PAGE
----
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Child custody battle over same-sex couple's child comes to an end

The rise of increasingly advanced reproductive technology, such as artificial insemination, has led to a number of very complicated court cases in recent years. It's a common complaint that the law is slow to catch up with our technology, making it difficult for family law judges and attorneys to make sense of new and highly unique situations. These court cases can often take a great deal of time and effort to resolve.

One such situation came to a close recently after a years-long court battle. The case revolved around a lesbian couple who used an anonymous sperm donor to conceive a child. Unlike most artificial inseminations, however, the woman who would bear the child did not use her own egg - she used her partner's.

As a result, the child was, biologically speaking, the woman's partner's. Before the child was born, the couple signed a joint-parenting agreement that gave each parent certain rights and responsibilities regarding the child's custody, care and visitation.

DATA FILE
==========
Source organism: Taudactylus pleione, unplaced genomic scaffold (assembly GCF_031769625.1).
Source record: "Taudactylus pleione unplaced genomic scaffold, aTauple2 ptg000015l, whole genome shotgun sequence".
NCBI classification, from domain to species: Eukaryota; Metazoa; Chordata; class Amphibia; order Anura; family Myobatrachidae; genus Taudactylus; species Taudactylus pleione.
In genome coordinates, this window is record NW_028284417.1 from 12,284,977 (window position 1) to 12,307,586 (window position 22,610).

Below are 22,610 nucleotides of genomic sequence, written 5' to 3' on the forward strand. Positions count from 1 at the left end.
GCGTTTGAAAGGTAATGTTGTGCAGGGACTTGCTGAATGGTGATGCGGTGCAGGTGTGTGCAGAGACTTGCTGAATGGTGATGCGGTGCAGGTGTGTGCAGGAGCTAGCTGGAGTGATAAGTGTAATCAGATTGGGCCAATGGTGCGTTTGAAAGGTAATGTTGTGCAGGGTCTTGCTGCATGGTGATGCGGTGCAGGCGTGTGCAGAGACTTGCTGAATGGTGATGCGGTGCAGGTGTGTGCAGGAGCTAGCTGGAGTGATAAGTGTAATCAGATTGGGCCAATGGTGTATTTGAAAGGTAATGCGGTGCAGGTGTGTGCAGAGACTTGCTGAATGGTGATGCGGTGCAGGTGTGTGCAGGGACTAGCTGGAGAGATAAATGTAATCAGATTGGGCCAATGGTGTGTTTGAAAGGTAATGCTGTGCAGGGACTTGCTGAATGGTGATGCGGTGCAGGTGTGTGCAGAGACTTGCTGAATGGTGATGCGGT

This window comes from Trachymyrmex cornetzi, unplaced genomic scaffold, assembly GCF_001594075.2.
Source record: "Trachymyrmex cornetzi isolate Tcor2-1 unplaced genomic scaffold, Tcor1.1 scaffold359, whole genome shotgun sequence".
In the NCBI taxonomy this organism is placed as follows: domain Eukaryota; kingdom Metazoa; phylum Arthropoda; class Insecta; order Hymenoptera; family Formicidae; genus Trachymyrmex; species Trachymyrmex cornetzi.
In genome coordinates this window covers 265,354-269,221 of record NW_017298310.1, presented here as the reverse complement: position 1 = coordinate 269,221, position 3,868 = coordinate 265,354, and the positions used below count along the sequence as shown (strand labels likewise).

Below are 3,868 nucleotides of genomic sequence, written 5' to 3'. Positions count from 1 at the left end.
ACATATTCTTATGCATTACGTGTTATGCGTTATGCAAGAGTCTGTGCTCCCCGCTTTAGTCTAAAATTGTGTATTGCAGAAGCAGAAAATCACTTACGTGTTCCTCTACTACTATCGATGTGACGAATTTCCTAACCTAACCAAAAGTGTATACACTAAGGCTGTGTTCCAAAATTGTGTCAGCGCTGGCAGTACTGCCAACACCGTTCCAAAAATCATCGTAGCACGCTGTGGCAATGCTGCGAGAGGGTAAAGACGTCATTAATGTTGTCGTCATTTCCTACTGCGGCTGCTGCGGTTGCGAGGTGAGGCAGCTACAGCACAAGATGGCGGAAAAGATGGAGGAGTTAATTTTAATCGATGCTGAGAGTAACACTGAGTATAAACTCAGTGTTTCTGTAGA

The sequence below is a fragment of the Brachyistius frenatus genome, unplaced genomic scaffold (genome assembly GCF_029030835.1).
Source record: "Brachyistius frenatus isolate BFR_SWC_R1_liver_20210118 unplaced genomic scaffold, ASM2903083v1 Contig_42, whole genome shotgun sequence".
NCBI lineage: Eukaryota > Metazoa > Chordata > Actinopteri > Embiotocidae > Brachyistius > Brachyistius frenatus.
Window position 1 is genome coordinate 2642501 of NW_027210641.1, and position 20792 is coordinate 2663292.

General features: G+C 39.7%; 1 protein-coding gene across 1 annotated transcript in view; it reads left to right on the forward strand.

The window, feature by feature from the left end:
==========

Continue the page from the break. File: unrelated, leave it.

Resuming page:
A year after the baby was born, however, the couple broke up. The biological mother sought to claim custody of the child, based on her right of biological parentage. The birth mother fought back, stating that although she was not the biological mother, she had signed a co-parenting agreement and had a clear interest in the child's wellbeing.

The court case was hard-fought, eventually rising to the level of the state Supreme Court. Justices there finally ruled in favor of the birth mother, however, and gave legal maternity rights to both parents.

Cases such as this one are rare, but important. They offer guidelines and precedents for future parents, allowing similar cases to be solved more easily. Of course, most child custody cases are not nearly as complicated as this one. Many can be resolved relatively quickly and easily, landing on a solution that works for the best interests of the child.


Source: 
RGJ.com, "Court: Nevada mom who used partner's egg can seek child custody" Sandra Chereb, Oct. 04, 2013

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